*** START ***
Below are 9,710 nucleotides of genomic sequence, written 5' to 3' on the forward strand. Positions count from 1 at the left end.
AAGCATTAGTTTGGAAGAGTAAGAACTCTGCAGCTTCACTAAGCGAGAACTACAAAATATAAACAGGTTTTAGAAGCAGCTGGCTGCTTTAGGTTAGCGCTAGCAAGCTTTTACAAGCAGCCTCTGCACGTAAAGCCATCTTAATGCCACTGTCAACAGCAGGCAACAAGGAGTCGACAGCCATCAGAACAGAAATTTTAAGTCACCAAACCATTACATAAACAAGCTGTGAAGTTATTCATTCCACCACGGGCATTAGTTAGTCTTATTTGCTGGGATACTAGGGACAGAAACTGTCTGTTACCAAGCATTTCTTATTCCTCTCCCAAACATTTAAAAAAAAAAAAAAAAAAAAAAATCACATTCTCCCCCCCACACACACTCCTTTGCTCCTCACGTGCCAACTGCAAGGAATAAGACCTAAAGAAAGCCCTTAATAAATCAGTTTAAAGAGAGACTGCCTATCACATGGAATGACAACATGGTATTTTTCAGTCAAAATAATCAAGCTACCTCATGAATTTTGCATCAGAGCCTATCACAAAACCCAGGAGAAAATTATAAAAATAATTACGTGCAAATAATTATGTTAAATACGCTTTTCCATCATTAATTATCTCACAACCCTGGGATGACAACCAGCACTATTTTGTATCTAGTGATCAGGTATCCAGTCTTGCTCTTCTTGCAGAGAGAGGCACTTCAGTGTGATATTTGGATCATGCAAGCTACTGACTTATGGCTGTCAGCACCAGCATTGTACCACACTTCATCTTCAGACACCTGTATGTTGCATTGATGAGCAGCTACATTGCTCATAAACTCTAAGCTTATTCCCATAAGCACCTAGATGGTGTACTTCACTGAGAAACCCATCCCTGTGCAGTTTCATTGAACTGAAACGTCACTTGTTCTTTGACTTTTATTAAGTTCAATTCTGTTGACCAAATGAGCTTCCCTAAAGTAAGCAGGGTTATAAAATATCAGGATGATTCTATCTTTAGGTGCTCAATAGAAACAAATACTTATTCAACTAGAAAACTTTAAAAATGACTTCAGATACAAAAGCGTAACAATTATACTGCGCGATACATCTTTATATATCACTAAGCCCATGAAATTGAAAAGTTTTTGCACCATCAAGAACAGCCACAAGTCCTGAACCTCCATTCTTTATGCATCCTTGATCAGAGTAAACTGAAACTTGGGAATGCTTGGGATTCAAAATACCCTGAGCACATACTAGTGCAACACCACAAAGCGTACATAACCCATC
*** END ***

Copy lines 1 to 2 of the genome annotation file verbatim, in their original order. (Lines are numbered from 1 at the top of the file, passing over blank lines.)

Below are 9,710 nucleotides of genomic sequence, written 5' to 3' on the forward strand. Positions count from 1 at the left end.
AAGCATTAGTTTGGAAGAGTAAGAACTCTGCAGCTTCACTAAGCGAGAACTACAAAATATAAACAGGTTTTAGAAGCAGCTGGCTGCTTTAGGTTAGCGCTAGCAAGCTTTTACAAGCAGCCTCTGCACGTAAAGCCATCTTAATGCCACTGTCAACAGCAGGCAACAAGGAGTCGACAGCCATCAGAACAGAAATTTTAAGTCACCAAACCATTACATAAACAAGCTGTGAAGTTATTCATTCCACCACGGGCATTAGTTAGTCTTATTTGCTGGGATACTAGGGACAGAAACTGTCTGTTACCAAGCATTTCTTATTCCTCTCCCAAACATTTAAAAAAAAAAAAAAAAAAAAAAATCACATTCTCCCCCCCACACACACTCCTTTGCTCCTCACGTGCCAACTGCAAGGAATAAGACCTAAAGAAAGCCCTTAATAAATCAGTTTAAAGAGAGACTGCCTATCACATGGAATGACAACATGGTATTTTTCAGTCAAAATAATCAAGCTACCTCATGAATTTTGCATCAGAGCCTATCACAAAACCCAGGAGAAAATTATAAAAATAATTACGTGCAAATAATTATGTTAAATACGCTTTTCCATCATTAATTATCTCACAACCCTGGGATGACAACCAGCACTATTTTGTATCTAGTGATCAGGTATCCAGTCTTGCTCTTCTTGCAGAGAGAGGCACTTCAGTGTGATATTTGGATCATGCAAGCTACTGACTTATGGCTGTCAGCACCAGCATTGTACCACACTTCATCTTCAGACACCTGTATGTTGCATTGATGAGCAGCTACATTGCTCATAAACTCTAAGCTTATTCCCATAAGCACCTAGATGGTGTACTTCACTGAGAAACCCATCCCTGTGCAGTTTCATTGAACTGAAACGTCACTTGTTCTTTGACTTTTATTAAGTTCAATTCTGTTGACCAAATGAGCTTCCCTAAAGTAAGCAGGGTTATAAAATATCAGGATGATTCTATCTTTAGGTGCTCAATAGAAACAAATACTTATTCAACTAGAAAACTTTAAAAATGACTTCAGATACAAAAGCGTAACAATTATACTGCGCGATACATCTTTATATATCACTAAGCCCATGAAATTGAAAAGTTTTTGCACCATCAAGAACAGCCACAAGTCCTGAACCTCCATTCTTTATGCATCCTTGATCAGAGTAAACTGAAACTTGGGAATGCTTGGGATTCAAAATACCCTGAGCACATACTAGTGCAACACCACAAAGCGTACATAACCCATC